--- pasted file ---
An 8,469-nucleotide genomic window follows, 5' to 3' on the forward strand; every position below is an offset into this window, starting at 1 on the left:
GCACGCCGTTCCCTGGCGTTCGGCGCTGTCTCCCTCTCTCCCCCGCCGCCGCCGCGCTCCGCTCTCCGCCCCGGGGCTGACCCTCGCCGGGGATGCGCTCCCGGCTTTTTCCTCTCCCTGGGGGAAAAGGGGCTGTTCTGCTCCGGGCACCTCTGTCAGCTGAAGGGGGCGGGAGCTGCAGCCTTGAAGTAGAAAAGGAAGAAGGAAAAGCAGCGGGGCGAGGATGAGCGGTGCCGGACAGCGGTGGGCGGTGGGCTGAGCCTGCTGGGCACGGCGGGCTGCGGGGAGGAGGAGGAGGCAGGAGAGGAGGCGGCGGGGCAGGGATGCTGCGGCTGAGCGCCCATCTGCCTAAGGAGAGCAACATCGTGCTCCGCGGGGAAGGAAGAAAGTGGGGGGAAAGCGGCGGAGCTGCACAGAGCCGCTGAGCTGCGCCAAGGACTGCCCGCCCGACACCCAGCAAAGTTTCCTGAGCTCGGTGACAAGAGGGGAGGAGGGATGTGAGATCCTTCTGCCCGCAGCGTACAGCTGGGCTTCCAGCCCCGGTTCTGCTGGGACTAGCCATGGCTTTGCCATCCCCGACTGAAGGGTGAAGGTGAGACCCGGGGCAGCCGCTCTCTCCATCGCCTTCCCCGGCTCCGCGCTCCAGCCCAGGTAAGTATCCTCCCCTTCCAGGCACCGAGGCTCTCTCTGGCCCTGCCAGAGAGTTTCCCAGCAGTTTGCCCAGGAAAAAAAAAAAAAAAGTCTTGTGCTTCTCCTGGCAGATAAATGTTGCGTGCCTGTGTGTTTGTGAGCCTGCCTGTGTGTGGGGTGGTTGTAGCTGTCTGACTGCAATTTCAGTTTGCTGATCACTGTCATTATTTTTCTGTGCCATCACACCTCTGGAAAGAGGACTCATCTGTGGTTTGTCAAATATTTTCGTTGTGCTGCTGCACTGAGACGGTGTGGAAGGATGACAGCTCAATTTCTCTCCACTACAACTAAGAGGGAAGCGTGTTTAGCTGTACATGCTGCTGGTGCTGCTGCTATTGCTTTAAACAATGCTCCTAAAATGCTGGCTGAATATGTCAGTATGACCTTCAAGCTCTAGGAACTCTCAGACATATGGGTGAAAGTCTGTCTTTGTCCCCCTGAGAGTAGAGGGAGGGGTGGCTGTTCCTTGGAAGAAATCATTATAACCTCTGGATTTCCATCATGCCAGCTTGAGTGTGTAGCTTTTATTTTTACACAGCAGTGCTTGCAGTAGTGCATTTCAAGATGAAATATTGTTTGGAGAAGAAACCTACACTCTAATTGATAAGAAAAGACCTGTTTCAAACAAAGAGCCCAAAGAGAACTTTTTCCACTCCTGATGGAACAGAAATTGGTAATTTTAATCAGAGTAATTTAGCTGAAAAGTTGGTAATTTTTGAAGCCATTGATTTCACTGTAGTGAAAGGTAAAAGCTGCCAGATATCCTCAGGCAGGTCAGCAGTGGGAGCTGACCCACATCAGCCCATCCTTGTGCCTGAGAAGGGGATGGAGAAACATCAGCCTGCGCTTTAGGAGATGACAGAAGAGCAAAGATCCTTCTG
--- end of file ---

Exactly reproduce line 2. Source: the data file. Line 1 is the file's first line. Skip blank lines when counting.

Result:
GCACGCCGTTCCCTGGCGTTCGGCGCTGTCTCCCTCTCTCCCCCGCCGCCGCCGCGCTCCGCTCTCCGCCCCGGGGCTGACCCTCGCCGGGGATGCGCTCCCGGCTTTTTCCTCTCCCTGGGGGAAAAGGGGCTGTTCTGCTCCGGGCACCTCTGTCAGCTGAAGGGGGCGGGAGCTGCAGCCTTGAAGTAGAAAAGGAAGAAGGAAAAGCAGCGGGGCGAGGATGAGCGGTGCCGGACAGCGGTGGGCGGTGGGCTGAGCCTGCTGGGCACGGCGGGCTGCGGGGAGGAGGAGGAGGCAGGAGAGGAGGCGGCGGGGCAGGGATGCTGCGGCTGAGCGCCCATCTGCCTAAGGAGAGCAACATCGTGCTCCGCGGGGAAGGAAGAAAGTGGGGGGAAAGCGGCGGAGCTGCACAGAGCCGCTGAGCTGCGCCAAGGACTGCCCGCCCGACACCCAGCAAAGTTTCCTGAGCTCGGTGACAAGAGGGGAGGAGGGATGTGAGATCCTTCTGCCCGCAGCGTACAGCTGGGCTTCCAGCCCCGGTTCTGCTGGGACTAGCCATGGCTTTGCCATCCCCGACTGAAGGGTGAAGGTGAGACCCGGGGCAGCCGCTCTCTCCATCGCCTTCCCCGGCTCCGCGCTCCAGCCCAGGTAAGTATCCTCCCCTTCCAGGCACCGAGGCTCTCTCTGGCCCTGCCAGAGAGTTTCCCAGCAGTTTGCCCAGGAAAAAAAAAAAAAAAGTCTTGTGCTTCTCCTGGCAGATAAATGTTGCGTGCCTGTGTGTTTGTGAGCCTGCCTGTGTGTGGGGTGGTTGTAGCTGTCTGACTGCAATTTCAGTTTGCTGATCACTGTCATTATTTTTCTGTGCCATCACACCTCTGGAAAGAGGACTCATCTGTGGTTTGTCAAATATTTTCGTTGTGCTGCTGCACTGAGACGGTGTGGAAGGATGACAGCTCAATTTCTCTCCACTACAACTAAGAGGGAAGCGTGTTTAGCTGTACATGCTGCTGGTGCTGCTGCTATTGCTTTAAACAATGCTCCTAAAATGCTGGCTGAATATGTCAGTATGACCTTCAAGCTCTAGGAACTCTCAGACATATGGGTGAAAGTCTGTCTTTGTCCCCCTGAGAGTAGAGGGAGGGGTGGCTGTTCCTTGGAAGAAATCATTATAACCTCTGGATTTCCATCATGCCAGCTTGAGTGTGTAGCTTTTATTTTTACACAGCAGTGCTTGCAGTAGTGCATTTCAAGATGAAATATTGTTTGGAGAAGAAACCTACACTCTAATTGATAAGAAAAGACCTGTTTCAAACAAAGAGCCCAAAGAGAACTTTTTCCACTCCTGATGGAACAGAAATTGGTAATTTTAATCAGAGTAATTTAGCTGAAAAGTTGGTAATTTTTGAAGCCATTGATTTCACTGTAGTGAAAGGTAAAAGCTGCCAGATATCCTCAGGCAGGTCAGCAGTGGGAGCTGACCCACATCAGCCCATCCTTGTGCCTGAGAAGGGGATGGAGAAACATCAGCCTGCGCTTTAGGAGATGACAGAAGAGCAAAGATCCTTCTG